1-2 Park Place
These properties were built in 1863 and this first opened as a pub the
following year'. Early opening was allowed from 1880 and continued after
1900. Meanwhile the premises were rebuilt in 1896.
The brewer closed for the duration of hostilities on 11 October 1940 but
the "Golden Cross" having become a casualty, Hayward moved here to reopen.
A free house to-day but an outlet of Thompson's Walmer Brewery for many
Above the Park Inn dated 21 January 1996 when closed for business.
From the Dover Express and East Kent Intelligencer,
30 August, 1867.
AFTER THE RACES
William Norman was summoned for assaulting Frederick Adams. The
assault rose out of some circumstances which transpired at the "Park
Inn" on the evening after the Races, and which was fully detailed by the
Mr. Minter appeared for the complainant and Mr. Lewis for the
Frederick Adams said he was at the "Park Inn" between nine and ten
o'clock, or it might have been later, on the evening of the 22nd August.
He was in front of the bar, having been engaged in some raffling, when
he was seized by the defendant by the back of the neck and thrust
against the wall and afterwards into the street. Defendant then thrust
him against the shutters of the house and gave him two or three violent
blows. The defendant had not before spoken to him, nor had he spoken to
defendant; but during the time he was raffling, he said to the man he
was raffling with, "Be careful what you say here, as it may be mentioned
again." Mr. Brockman, the landlord of the house, thereupon made use of
some very abusive language; and the defendant, who is his
brother-in-law, came forward and thrust him (complainant) out of the
By Mr. Lewis: When I said that what was stated might be repeated
again, the landlord did not say, "I know what you allude; you made use
of some very improper remarks the other day, and I told your brother." I
did not challenge the landlord to fight, except "conditionally," and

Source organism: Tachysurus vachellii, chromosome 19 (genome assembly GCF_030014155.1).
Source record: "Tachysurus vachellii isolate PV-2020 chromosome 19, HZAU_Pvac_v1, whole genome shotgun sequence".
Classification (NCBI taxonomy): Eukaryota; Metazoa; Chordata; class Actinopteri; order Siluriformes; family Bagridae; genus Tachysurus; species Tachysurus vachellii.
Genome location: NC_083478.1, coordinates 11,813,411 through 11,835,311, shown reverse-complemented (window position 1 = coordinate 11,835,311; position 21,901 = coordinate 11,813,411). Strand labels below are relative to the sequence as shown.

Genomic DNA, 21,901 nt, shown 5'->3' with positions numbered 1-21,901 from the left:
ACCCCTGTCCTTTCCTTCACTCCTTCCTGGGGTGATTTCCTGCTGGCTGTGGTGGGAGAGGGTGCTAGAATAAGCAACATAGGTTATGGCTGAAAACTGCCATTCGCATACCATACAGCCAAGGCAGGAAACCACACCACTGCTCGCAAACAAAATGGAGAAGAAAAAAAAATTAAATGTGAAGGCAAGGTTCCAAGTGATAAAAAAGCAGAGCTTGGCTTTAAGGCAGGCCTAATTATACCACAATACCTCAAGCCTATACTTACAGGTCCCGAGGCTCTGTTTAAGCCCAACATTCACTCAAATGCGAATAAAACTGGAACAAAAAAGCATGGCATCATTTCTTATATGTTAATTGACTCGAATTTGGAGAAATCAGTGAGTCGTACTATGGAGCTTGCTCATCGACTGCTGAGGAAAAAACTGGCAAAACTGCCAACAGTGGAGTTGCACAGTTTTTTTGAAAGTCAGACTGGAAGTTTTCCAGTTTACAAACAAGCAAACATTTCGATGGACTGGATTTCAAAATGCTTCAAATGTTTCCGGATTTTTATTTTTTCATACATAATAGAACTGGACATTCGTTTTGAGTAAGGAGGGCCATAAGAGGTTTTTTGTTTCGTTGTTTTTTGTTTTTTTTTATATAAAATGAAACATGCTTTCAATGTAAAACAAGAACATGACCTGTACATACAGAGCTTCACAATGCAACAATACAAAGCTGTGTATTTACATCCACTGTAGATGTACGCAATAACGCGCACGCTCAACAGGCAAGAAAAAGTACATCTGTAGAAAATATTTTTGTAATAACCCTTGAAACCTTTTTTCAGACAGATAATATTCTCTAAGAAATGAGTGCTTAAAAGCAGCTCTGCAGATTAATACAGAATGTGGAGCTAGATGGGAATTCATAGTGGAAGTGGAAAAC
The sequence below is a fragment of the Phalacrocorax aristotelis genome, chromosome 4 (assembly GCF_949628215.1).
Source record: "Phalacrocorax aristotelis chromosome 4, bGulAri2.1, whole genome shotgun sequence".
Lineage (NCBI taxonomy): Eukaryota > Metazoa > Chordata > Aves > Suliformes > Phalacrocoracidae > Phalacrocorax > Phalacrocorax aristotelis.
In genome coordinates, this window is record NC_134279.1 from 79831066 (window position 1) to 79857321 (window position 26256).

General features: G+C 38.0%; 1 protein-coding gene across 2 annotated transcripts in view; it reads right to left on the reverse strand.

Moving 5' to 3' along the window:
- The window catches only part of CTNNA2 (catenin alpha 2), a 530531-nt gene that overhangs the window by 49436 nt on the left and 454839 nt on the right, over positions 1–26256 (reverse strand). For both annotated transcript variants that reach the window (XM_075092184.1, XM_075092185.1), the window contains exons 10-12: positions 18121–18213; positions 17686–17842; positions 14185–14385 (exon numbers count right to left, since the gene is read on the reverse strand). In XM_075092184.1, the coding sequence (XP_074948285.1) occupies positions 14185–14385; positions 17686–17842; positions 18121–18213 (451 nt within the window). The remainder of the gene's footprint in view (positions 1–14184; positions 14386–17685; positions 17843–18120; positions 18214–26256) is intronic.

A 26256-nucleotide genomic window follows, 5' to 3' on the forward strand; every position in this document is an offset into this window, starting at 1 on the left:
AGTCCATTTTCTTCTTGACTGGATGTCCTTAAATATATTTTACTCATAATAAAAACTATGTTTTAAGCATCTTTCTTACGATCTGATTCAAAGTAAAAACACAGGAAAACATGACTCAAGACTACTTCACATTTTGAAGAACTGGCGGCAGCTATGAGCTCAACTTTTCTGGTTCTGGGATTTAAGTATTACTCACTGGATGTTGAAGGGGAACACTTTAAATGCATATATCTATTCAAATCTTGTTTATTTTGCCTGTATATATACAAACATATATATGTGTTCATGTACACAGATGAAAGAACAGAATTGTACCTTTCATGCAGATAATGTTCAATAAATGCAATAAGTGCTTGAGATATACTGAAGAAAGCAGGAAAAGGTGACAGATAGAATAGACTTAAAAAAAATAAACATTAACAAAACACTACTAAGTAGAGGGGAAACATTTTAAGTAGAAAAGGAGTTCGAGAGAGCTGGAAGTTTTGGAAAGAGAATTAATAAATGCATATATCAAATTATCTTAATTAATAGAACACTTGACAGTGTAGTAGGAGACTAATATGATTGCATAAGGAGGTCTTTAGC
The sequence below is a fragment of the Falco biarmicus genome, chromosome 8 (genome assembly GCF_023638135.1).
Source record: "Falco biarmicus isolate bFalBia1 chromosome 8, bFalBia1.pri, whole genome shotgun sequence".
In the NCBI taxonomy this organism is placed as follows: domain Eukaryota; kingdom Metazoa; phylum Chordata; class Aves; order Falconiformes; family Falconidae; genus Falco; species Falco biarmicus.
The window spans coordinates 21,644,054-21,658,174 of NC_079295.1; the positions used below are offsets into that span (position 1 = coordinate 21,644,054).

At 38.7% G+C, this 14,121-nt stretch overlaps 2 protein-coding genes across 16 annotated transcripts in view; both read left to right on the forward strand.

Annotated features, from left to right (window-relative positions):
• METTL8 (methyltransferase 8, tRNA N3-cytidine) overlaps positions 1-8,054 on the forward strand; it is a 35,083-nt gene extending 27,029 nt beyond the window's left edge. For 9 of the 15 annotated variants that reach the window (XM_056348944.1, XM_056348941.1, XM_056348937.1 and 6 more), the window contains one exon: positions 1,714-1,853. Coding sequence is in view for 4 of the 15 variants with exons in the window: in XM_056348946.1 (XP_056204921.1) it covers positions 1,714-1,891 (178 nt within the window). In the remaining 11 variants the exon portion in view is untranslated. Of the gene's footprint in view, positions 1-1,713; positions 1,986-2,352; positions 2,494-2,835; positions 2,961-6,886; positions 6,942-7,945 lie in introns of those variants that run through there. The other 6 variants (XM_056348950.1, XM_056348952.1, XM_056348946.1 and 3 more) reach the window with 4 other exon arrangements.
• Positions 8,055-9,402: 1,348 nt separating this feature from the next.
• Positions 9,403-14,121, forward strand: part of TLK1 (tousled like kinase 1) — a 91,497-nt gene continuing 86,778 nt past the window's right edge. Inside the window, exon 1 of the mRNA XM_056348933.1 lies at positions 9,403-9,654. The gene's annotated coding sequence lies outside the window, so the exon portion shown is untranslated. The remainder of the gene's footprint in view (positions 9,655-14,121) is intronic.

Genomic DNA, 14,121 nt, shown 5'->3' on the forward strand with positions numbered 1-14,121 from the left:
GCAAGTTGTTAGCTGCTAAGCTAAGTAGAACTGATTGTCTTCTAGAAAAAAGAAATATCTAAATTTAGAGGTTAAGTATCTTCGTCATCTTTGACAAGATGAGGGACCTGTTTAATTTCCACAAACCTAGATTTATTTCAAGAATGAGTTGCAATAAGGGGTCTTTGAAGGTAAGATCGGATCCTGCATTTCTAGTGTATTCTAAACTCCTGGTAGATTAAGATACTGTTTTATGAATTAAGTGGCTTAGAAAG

after his wife had interfered. I had a stick near me, but I did not
shake it at the landlord. The landlord did not say that unless I left
the house he should send for a policeman. He did not say "I am not a
fighting man," but it seems he keeps one on the premises. (A laugh.)
Mrs. Brockman did not say, "If you strike my husband, it shall be
through me." What she did say was, "I'll come round to you," and I told
her she had better send her husband. I did not threaten to knock in Mrs.
B's "daylights." The defendant did not say, on my making use of any such
expressions, "Remember she is my sister."
By Mr. Minter: The landlord called me a liar, and I told him that if
he was anywhere but in his own house I would give him a good pummelling.
William Adams, brother of the complainant, said he was at the "Park
Inn" on the evening in question. He heard the landlord call his brother
a liar, and shortly afterwards he saw the defendant take hold of his
brother and thrust him out of the house and afterwards assault him.
Norman did not desist from striking the complainant till witness's
sister, who was coming along at the time, got between them.
Br Mr. Lewis: I did not see my brother shake a stick at Mr. Brockman,
nor did I see him pull his coat off. before Norman put my brother out I
did not hear him say "Remember Mrs. Brockman is my sister."
Mr. Lewis, for the defendant said the complainant was very violent
and abusive in the house, and the defendant acting on the landlord's
behalf, put him out with no more violence than was absolutely necessary.
This, he admitted, the defendant was perfectly justified in doing. He
then called the following witnesses:-
Mr. T. S. Brockman: I keep the "Park Inn," in Ladywell. On Thursday
evening several persons were in front of my bar, including Adams. Some
conversation took place, when Adams said "You had better be careful of
what you say, as it will go further," making some allegation to me. I
told him he was not justified in making such am assertion when he spoke
in a very improper language, and wanted me to come out and fight. I told
him I was incapable of fighting as I was suffering from asthma. He then
became still more violent and abusive, and I told him he really must
leave the house. During the altercation my wife said that complainant
should not molest me, and Adams then shoved her, whereupon Mr. Norman,
my wife's brother, told him he must remember she was his sister. I
afterwards attempted to send for a policeman to remove complainant from
the house, and I then asked Norman to put him out, which he did, using
no more force than was absolutely necessary. The defendant went out
"????." (A laugh.)
By Mr. Minter: I believe I addressed the defendant in the mans gentle
terms I have been favouring the Bench with to-day. (Laughter.) But I did
call him a "liar"; and I made use of an adjective; but the adjective was
????? - nothing stronger, nothing commencing with a "h" I never made use
of such an expression in my life.
Mr. J. A. Lewis corroborated this evidence,
TO BE UPDATED as the original file was unreadable from here on.
From the Dover Express and East Kent News, Friday,
20 August, 1869.
MELANCHOLY SUICIDE AT DOVER
On Tuesday afternoon last an inquest was held at the "Park Inn" Park
Place, before the Deputy Coroner, Sydenham Payn Esq., and a numerous